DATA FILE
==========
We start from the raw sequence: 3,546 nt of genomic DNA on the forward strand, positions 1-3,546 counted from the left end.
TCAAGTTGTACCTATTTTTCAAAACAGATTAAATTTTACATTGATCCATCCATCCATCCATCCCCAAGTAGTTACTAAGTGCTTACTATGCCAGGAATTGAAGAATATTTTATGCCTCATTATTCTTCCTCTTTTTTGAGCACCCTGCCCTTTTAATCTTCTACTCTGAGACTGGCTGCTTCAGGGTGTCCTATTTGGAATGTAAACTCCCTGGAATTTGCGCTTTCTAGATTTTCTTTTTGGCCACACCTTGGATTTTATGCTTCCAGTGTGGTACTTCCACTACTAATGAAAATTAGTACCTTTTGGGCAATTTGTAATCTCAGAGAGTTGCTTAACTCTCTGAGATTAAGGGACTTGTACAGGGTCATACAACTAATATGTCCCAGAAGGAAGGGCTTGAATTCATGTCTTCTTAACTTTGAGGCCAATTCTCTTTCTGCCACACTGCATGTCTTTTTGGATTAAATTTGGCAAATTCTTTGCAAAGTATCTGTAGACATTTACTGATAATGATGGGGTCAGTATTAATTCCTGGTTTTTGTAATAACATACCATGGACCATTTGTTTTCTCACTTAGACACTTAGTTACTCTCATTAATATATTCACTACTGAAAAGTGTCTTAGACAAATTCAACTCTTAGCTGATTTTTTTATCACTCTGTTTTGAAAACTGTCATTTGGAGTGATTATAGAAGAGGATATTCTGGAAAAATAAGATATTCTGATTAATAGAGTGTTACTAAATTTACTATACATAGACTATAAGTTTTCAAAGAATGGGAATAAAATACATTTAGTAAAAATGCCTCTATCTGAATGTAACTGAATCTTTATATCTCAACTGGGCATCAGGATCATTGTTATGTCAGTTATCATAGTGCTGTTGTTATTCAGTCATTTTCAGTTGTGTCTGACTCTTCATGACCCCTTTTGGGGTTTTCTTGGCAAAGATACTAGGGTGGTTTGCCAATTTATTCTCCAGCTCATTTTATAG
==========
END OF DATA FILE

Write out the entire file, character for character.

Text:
We start from the raw sequence: 3,546 nt of genomic DNA on the forward strand, positions 1-3,546 counted from the left end.
TCAAGTTGTACCTATTTTTCAAAACAGATTAAATTTTACATTGATCCATCCATCCATCCATCCCCAAGTAGTTACTAAGTGCTTACTATGCCAGGAATTGAAGAATATTTTATGCCTCATTATTCTTCCTCTTTTTTGAGCACCCTGCCCTTTTAATCTTCTACTCTGAGACTGGCTGCTTCAGGGTGTCCTATTTGGAATGTAAACTCCCTGGAATTTGCGCTTTCTAGATTTTCTTTTTGGCCACACCTTGGATTTTATGCTTCCAGTGTGGTACTTCCACTACTAATGAAAATTAGTACCTTTTGGGCAATTTGTAATCTCAGAGAGTTGCTTAACTCTCTGAGATTAAGGGACTTGTACAGGGTCATACAACTAATATGTCCCAGAAGGAAGGGCTTGAATTCATGTCTTCTTAACTTTGAGGCCAATTCTCTTTCTGCCACACTGCATGTCTTTTTGGATTAAATTTGGCAAATTCTTTGCAAAGTATCTGTAGACATTTACTGATAATGATGGGGTCAGTATTAATTCCTGGTTTTTGTAATAACATACCATGGACCATTTGTTTTCTCACTTAGACACTTAGTTACTCTCATTAATATATTCACTACTGAAAAGTGTCTTAGACAAATTCAACTCTTAGCTGATTTTTTTATCACTCTGTTTTGAAAACTGTCATTTGGAGTGATTATAGAAGAGGATATTCTGGAAAAATAAGATATTCTGATTAATAGAGTGTTACTAAATTTACTATACATAGACTATAAGTTTTCAAAGAATGGGAATAAAATACATTTAGTAAAAATGCCTCTATCTGAATGTAACTGAATCTTTATATCTCAACTGGGCATCAGGATCATTGTTATGTCAGTTATCATAGTGCTGTTGTTATTCAGTCATTTTCAGTTGTGTCTGACTCTTCATGACCCCTTTTGGGGTTTTCTTGGCAAAGATACTAGGGTGGTTTGCCAATTTATTCTCCAGCTCATTTTATAG